Hermione stormed down the stone corridor after the feast was over and all the children had been sent to their prospective common rooms.
She stopped abruptly in front of a stone phoenix and barked: “Sugar Quill.” She continued stomping up the stairs and banged on Dumbledore’s door.
“Enter,” said Dumbledore, slightly muffled from the other side of the door.
She entered and saw Professor Snape, Professor McGonagall, Professor Sprout, and Professor Flitwick sitting in front of his desk. How could she have not thought the heads of house would be convening after the sorting?
“I’m terribly sorry,” said Hermione, calming herself a bit. “I’ll come back later.”
“We’re very nearly done,” said Dumbledore. “Just a few class changes to accommodate all the First Years.”
“Wonderful group we’ve got this year,” squeaked Flitwick happily. Hermione smiled weakly at him.
“I’ll be with you in a moment, Hermione,” Dumbledore said over the top of his gold wire-rimmed spectacles.
Hermione skimmed some of the titles without really reading them on one of Dumbledore’s bookshelves. She finally chose a book with a blue cover and sat in an armchair off to the side. She opened it and turned a page from time to time to give the appearance of reading. The words had no meaning for her.
She tried to keep from glancing up frequently in annoyance. The meeting seemed to go on for hours and the clock on the wall seemed to have slowed to a pace a snail could creep laps around.
Finally, the class schedules were settled and the Heads of House filed out. Hermione rose and sat in a chair in front of Dumbledore’s desk, her book still in her hand. She waited patiently as Dumbledore finished jotting down notes and he looked up to smile at her.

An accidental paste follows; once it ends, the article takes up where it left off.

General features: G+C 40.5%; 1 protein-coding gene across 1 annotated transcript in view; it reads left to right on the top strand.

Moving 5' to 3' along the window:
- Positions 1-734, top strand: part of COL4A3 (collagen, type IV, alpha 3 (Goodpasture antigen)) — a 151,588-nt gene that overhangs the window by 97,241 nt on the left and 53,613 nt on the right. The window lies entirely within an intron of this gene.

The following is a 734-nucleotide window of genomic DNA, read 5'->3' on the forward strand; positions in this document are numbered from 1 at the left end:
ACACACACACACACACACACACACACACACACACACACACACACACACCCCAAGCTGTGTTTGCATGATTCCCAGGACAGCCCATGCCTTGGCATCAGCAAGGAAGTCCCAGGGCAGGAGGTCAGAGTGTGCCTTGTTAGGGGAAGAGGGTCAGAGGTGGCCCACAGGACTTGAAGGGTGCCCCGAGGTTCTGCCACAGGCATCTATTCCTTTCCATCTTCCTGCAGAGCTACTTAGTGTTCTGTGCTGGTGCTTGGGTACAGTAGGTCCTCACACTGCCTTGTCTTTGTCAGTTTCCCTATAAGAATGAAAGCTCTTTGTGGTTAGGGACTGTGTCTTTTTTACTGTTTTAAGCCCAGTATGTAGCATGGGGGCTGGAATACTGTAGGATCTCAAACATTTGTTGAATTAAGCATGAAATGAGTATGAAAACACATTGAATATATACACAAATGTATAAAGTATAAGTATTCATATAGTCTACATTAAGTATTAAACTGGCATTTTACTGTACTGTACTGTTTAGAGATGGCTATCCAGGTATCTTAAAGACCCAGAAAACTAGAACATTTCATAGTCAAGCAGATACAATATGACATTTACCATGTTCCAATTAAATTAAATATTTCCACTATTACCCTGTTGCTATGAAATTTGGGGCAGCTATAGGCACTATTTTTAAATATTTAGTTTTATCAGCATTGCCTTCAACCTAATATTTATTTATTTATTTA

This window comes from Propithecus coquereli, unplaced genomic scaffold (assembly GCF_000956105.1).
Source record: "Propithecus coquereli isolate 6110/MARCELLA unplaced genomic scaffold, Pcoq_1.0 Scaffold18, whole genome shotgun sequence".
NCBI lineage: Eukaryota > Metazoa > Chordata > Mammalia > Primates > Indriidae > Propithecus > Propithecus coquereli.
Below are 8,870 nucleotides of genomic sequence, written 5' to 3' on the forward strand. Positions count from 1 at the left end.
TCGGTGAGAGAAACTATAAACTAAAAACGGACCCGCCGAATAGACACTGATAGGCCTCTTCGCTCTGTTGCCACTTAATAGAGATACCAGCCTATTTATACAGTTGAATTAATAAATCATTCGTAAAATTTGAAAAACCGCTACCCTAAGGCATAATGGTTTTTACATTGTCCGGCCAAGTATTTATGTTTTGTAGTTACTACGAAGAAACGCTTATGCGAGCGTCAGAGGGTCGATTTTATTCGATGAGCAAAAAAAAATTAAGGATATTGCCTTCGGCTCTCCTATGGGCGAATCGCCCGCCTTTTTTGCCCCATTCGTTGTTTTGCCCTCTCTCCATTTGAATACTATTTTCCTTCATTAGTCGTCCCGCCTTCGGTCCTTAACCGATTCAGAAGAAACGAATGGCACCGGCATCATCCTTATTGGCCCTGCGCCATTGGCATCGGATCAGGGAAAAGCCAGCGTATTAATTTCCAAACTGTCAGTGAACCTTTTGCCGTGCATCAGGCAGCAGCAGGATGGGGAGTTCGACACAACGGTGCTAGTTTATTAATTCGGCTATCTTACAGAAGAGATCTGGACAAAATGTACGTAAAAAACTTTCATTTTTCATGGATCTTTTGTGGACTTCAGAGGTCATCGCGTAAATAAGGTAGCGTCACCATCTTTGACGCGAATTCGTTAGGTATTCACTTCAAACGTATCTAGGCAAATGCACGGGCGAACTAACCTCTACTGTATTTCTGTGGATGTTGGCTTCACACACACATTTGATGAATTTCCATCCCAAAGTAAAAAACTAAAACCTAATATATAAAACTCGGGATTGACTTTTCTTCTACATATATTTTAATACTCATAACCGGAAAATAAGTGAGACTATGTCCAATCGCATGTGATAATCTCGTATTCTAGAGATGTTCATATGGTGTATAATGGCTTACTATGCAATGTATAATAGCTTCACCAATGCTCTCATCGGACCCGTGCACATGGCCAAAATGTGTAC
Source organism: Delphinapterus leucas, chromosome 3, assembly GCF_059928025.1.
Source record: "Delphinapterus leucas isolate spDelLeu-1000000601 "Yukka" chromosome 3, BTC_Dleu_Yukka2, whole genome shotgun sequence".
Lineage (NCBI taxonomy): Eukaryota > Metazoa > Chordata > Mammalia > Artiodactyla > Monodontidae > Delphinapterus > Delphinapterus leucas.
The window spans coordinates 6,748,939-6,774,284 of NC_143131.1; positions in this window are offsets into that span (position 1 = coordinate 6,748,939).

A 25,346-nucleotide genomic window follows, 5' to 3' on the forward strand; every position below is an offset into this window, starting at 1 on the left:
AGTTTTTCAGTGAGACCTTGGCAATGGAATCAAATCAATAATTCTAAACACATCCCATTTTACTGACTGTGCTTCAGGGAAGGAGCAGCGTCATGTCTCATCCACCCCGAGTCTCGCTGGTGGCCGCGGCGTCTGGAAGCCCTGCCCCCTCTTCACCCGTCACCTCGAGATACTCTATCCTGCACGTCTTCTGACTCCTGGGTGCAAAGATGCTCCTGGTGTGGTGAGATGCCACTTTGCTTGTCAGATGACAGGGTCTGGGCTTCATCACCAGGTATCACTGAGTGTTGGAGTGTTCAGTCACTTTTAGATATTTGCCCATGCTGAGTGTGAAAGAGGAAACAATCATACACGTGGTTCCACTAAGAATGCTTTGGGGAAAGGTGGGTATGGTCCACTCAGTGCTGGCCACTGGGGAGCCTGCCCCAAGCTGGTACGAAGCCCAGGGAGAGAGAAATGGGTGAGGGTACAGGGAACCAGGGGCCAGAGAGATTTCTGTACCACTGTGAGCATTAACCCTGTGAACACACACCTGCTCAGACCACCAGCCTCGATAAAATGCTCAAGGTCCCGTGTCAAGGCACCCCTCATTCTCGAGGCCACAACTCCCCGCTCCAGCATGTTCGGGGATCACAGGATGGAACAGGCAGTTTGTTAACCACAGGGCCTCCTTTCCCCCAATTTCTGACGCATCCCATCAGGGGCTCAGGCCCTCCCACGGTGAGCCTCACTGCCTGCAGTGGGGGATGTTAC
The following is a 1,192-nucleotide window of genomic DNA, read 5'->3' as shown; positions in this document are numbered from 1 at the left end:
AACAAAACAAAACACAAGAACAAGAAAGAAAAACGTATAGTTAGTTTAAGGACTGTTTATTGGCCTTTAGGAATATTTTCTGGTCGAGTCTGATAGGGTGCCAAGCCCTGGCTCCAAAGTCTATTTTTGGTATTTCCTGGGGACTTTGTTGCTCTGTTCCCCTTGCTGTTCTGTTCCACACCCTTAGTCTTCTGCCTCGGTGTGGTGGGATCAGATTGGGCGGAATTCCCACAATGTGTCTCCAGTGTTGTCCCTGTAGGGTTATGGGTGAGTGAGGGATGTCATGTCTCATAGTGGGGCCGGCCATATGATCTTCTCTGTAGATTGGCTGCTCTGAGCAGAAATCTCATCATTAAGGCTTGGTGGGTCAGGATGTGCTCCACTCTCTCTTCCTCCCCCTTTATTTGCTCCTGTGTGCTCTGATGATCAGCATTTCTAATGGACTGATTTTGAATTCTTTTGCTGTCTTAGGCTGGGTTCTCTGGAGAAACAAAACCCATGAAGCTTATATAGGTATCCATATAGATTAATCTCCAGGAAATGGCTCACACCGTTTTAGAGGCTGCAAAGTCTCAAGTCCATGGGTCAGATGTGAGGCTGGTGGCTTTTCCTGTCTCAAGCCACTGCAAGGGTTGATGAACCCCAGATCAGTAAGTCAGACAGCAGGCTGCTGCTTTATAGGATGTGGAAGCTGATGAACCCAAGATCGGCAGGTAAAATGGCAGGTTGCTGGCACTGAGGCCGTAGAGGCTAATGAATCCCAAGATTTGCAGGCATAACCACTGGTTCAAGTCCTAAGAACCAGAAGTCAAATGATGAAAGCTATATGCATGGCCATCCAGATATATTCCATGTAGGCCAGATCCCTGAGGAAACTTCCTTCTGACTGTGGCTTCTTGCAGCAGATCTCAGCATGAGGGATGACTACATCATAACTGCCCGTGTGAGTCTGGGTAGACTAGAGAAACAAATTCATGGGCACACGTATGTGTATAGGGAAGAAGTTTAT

“I had no idea you were interested in plumbing,” Dumbledore remarked.
Hermione looked down and saw the title of her book: Easy Bathroom Improvements. It was a Muggle publisher. Good Lord, she was flustered.
“Just something new,” she said weakly.
Suddenly, she had no idea what she was going to say. She had no proof, just intuition. What if it was just a coincidence?
“Would you mind if I borrowed your pensive?” Hermione said. “I would like you to see something.”
“Of course,” said Dumbledore, mildly surprised. He rose and went to a wooden cupboard. There were several pensives of different size inside. He selected one the size of a cereal bowl and handed it to Hermione. “Is this large enough?”
“Quite,” said Hermione wryly. In her opinion a swimming pool wasn’t large enough for memories of this magnitude.
She pulled a few wispy thoughts from her head and placed them in the bowl. She stirred them liberally and handed the bowl to Dumbledore.
“Hermione, if this is personal-,” Dumbledore began.
“Albus,” said Hermione, her chin set stubbornly. “I have known you for twenty years. Look in the damn pensive.”
He raised his eyebrows slightly and leaned over into the small bowl, his silver hair spilling over his desk. If the situation had not had Hermione in such a state she would laughed at the sight before her. He looked like Crookshanks trying to get the last few drops of milk out of a bowl.
After a few minutes, in which Hermione replaced the book on the shelf to have something to do, Dumbledore raised his head. He steepled his fingers in front of his mouth and looked at her.
“Well,” he said. “That was most interesting.”
“Thought it might be,” said Hermione in a sarcastic tone that didn’t suit her.
“What are you suggesting I do?” Dumbledore asked.
“I don’t know,” said Hermione. “Can we find out what happened?”
“Hermione,” said Dumbledore. “There is more than one Malfoy family in the whole of England.”
“Wizarding families?” Hermione challenged.
“Malfoy is a French name,” Dumbledore said patiently. “Perhaps this is the first of the line to come through Hogwarts. Perhaps the family normally employs private tutors.”
Hermione let her breath out, deflated and discouraged.
“You’re right, Professor,” Hermione said.
“We did discuss the probability of this happening,” said Dumbledore, reaching out a hand and lifting the lid on a small covered glass dish full of lemon drops. Hermione took one and sucked on it. It clacked loudly on her teeth in the large quiet office.
“We did,” said Hermione. “But I don’t remember this particular probability coming up.”
“Life often is unpredictable,” Dumbledore chuckled.
“Quite,” said Hermione, sighing. “I’m sorry for wasting your time.”
She retrieved the pensive and replaced her memories.
“It was a reasonable concern,” said Dumbledore, smiling slightly. “Perfectly understandable.”
“Thank you,” said Hermione weakly as she rose to leave his office.